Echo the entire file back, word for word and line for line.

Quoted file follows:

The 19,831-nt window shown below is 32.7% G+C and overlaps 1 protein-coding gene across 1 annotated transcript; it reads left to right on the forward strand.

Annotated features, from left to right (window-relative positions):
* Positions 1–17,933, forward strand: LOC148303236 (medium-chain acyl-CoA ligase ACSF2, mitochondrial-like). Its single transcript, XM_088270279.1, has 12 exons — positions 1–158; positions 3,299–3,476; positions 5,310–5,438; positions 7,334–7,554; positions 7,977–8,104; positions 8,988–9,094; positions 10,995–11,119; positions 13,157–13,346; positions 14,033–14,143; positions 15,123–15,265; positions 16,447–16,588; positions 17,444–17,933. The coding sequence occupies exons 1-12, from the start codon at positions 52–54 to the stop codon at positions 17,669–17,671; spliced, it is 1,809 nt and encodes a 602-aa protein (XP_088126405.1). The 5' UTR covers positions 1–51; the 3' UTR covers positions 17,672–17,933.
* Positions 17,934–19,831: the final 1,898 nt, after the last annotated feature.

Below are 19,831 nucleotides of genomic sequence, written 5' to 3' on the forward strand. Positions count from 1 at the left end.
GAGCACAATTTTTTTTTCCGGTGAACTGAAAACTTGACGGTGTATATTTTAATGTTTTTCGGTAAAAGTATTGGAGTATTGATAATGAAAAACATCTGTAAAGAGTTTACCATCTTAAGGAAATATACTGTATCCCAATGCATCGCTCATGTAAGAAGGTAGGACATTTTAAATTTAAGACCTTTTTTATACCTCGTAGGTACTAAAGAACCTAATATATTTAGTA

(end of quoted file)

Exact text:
The 19,831-nt window shown below is 32.7% G+C and overlaps 1 protein-coding gene across 1 annotated transcript; it reads left to right on the forward strand.

Annotated features, from left to right (window-relative positions):
* Positions 1–17,933, forward strand: LOC148303236 (medium-chain acyl-CoA ligase ACSF2, mitochondrial-like). Its single transcript, XM_088270279.1, has 12 exons — positions 1–158; positions 3,299–3,476; positions 5,310–5,438; positions 7,334–7,554; positions 7,977–8,104; positions 8,988–9,094; positions 10,995–11,119; positions 13,157–13,346; positions 14,033–14,143; positions 15,123–15,265; positions 16,447–16,588; positions 17,444–17,933. The coding sequence occupies exons 1-12, from the start codon at positions 52–54 to the stop codon at positions 17,669–17,671; spliced, it is 1,809 nt and encodes a 602-aa protein (XP_088126405.1). The 5' UTR covers positions 1–51; the 3' UTR covers positions 17,672–17,933.
* Positions 17,934–19,831: the final 1,898 nt, after the last annotated feature.

Below are 19,831 nucleotides of genomic sequence, written 5' to 3' on the forward strand. Positions count from 1 at the left end.
GAGCACAATTTTTTTTTCCGGTGAACTGAAAACTTGACGGTGTATATTTTAATGTTTTTCGGTAAAAGTATTGGAGTATTGATAATGAAAAACATCTGTAAAGAGTTTACCATCTTAAGGAAATATACTGTATCCCAATGCATCGCTCATGTAAGAAGGTAGGACATTTTAAATTTAAGACCTTTTTTATACCTCGTAGGTACTAAAGAACCTAATATATTTAGTA